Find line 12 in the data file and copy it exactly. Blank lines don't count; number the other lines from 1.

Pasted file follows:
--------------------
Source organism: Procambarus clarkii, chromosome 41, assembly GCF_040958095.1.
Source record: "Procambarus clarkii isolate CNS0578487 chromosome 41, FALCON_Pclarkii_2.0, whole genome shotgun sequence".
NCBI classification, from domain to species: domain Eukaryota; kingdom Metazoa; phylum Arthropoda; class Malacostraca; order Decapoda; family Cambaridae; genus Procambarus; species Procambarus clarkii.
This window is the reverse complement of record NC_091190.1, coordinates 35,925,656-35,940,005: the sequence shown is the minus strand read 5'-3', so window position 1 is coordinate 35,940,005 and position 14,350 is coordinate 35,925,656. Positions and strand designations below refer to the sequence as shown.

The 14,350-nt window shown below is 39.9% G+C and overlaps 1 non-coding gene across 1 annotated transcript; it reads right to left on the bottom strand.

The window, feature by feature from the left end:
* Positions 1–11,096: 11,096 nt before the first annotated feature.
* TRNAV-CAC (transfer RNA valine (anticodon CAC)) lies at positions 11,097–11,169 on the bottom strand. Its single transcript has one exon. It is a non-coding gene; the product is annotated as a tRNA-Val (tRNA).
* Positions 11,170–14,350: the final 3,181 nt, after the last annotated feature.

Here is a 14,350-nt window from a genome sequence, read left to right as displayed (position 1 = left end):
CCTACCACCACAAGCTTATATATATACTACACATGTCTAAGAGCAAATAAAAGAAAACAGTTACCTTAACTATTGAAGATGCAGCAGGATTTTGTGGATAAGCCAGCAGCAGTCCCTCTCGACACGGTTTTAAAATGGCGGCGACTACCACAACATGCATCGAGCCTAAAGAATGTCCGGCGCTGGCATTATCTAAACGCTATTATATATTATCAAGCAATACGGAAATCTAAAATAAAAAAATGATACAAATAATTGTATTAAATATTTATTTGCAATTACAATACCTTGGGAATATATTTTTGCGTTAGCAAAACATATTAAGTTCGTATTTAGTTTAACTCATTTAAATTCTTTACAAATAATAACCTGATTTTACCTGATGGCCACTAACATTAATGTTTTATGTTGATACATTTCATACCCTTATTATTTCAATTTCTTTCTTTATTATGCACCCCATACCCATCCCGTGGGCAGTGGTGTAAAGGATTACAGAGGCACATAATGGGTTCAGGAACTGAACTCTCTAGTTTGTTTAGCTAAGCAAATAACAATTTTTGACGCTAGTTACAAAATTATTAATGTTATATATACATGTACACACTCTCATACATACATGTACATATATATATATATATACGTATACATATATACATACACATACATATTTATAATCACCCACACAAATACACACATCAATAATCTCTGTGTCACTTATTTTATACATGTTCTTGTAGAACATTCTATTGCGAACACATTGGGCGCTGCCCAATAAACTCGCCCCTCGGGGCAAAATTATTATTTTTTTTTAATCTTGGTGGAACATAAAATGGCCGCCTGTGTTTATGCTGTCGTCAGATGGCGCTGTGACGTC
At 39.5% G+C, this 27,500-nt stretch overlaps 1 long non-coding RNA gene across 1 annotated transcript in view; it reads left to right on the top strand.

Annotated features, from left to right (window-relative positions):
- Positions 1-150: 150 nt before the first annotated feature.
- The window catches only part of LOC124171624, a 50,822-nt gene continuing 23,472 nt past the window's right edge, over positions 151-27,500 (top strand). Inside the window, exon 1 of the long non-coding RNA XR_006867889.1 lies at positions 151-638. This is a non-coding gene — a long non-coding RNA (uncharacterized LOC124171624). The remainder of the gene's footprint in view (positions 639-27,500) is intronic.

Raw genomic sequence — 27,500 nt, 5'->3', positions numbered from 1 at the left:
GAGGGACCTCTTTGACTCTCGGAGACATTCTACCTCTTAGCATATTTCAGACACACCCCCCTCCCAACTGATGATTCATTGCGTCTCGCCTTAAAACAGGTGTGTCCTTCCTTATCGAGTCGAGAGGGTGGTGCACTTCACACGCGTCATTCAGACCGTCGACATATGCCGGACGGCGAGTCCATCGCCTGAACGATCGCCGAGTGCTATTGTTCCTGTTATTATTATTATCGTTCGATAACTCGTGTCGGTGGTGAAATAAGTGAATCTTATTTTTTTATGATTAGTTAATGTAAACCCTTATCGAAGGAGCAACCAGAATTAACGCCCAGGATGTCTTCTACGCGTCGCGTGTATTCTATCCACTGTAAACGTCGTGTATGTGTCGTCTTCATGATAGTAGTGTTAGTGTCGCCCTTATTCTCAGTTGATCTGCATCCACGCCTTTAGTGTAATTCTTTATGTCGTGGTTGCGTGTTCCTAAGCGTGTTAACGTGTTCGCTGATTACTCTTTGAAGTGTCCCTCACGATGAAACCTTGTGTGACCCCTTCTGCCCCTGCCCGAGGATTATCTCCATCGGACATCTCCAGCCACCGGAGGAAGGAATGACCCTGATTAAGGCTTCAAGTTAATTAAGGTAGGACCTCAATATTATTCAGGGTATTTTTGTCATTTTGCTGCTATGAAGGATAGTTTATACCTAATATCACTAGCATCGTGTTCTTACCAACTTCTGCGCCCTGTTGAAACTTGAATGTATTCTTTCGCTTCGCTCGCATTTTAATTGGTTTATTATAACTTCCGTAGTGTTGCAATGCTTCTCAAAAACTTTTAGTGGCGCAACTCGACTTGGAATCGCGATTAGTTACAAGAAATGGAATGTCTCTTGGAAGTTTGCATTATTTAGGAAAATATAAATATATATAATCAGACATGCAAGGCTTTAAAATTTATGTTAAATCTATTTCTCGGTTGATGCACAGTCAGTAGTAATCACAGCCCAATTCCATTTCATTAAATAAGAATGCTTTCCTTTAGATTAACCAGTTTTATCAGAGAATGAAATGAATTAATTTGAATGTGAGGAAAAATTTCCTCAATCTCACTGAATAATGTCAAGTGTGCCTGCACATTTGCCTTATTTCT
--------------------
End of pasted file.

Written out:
At 39.5% G+C, this 27,500-nt stretch overlaps 1 long non-coding RNA gene across 1 annotated transcript in view; it reads left to right on the top strand.